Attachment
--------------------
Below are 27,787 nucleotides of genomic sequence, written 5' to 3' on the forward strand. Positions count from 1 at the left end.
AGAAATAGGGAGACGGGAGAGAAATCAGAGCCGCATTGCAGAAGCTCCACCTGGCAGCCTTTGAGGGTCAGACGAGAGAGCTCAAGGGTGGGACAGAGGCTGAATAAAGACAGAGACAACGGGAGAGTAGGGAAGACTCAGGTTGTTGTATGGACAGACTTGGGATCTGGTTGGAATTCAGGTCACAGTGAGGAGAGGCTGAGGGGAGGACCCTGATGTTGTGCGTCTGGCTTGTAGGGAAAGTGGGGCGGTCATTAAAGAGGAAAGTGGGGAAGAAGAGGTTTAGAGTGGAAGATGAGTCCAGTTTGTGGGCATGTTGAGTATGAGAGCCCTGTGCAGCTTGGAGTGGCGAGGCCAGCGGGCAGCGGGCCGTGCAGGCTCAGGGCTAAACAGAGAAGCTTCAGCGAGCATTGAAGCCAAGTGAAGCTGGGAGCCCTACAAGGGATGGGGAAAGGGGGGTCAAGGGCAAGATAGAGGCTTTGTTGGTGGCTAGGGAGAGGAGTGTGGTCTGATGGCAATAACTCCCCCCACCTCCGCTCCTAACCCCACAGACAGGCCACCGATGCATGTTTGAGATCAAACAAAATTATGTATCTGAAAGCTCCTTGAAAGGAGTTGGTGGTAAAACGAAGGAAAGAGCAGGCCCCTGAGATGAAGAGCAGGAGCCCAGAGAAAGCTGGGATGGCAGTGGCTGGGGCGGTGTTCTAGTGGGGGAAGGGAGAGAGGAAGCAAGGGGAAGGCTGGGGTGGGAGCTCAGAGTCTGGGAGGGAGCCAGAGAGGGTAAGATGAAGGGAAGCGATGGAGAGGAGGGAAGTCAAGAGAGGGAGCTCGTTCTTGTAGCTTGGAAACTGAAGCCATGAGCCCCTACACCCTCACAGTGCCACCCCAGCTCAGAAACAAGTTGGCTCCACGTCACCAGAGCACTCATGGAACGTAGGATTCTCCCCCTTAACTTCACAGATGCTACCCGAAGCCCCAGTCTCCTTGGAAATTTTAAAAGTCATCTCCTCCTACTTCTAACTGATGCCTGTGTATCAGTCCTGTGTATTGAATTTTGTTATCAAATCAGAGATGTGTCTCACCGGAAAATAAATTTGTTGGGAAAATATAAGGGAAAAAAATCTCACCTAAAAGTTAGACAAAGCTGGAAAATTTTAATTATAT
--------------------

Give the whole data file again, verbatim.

Below are 27,787 nucleotides of genomic sequence, written 5' to 3' on the forward strand. Positions count from 1 at the left end.
AGAAATAGGGAGACGGGAGAGAAATCAGAGCCGCATTGCAGAAGCTCCACCTGGCAGCCTTTGAGGGTCAGACGAGAGAGCTCAAGGGTGGGACAGAGGCTGAATAAAGACAGAGACAACGGGAGAGTAGGGAAGACTCAGGTTGTTGTATGGACAGACTTGGGATCTGGTTGGAATTCAGGTCACAGTGAGGAGAGGCTGAGGGGAGGACCCTGATGTTGTGCGTCTGGCTTGTAGGGAAAGTGGGGCGGTCATTAAAGAGGAAAGTGGGGAAGAAGAGGTTTAGAGTGGAAGATGAGTCCAGTTTGTGGGCATGTTGAGTATGAGAGCCCTGTGCAGCTTGGAGTGGCGAGGCCAGCGGGCAGCGGGCCGTGCAGGCTCAGGGCTAAACAGAGAAGCTTCAGCGAGCATTGAAGCCAAGTGAAGCTGGGAGCCCTACAAGGGATGGGGAAAGGGGGGTCAAGGGCAAGATAGAGGCTTTGTTGGTGGCTAGGGAGAGGAGTGTGGTCTGATGGCAATAACTCCCCCCACCTCCGCTCCTAACCCCACAGACAGGCCACCGATGCATGTTTGAGATCAAACAAAATTATGTATCTGAAAGCTCCTTGAAAGGAGTTGGTGGTAAAACGAAGGAAAGAGCAGGCCCCTGAGATGAAGAGCAGGAGCCCAGAGAAAGCTGGGATGGCAGTGGCTGGGGCGGTGTTCTAGTGGGGGAAGGGAGAGAGGAAGCAAGGGGAAGGCTGGGGTGGGAGCTCAGAGTCTGGGAGGGAGCCAGAGAGGGTAAGATGAAGGGAAGCGATGGAGAGGAGGGAAGTCAAGAGAGGGAGCTCGTTCTTGTAGCTTGGAAACTGAAGCCATGAGCCCCTACACCCTCACAGTGCCACCCCAGCTCAGAAACAAGTTGGCTCCACGTCACCAGAGCACTCATGGAACGTAGGATTCTCCCCCTTAACTTCACAGATGCTACCCGAAGCCCCAGTCTCCTTGGAAATTTTAAAAGTCATCTCCTCCTACTTCTAACTGATGCCTGTGTATCAGTCCTGTGTATTGAATTTTGTTATCAAATCAGAGATGTGTCTCACCGGAAAATAAATTTGTTGGGAAAATATAAGGGAAAAAAATCTCACCTAAAAGTTAGACAAAGCTGGAAAATTTTAATTATAT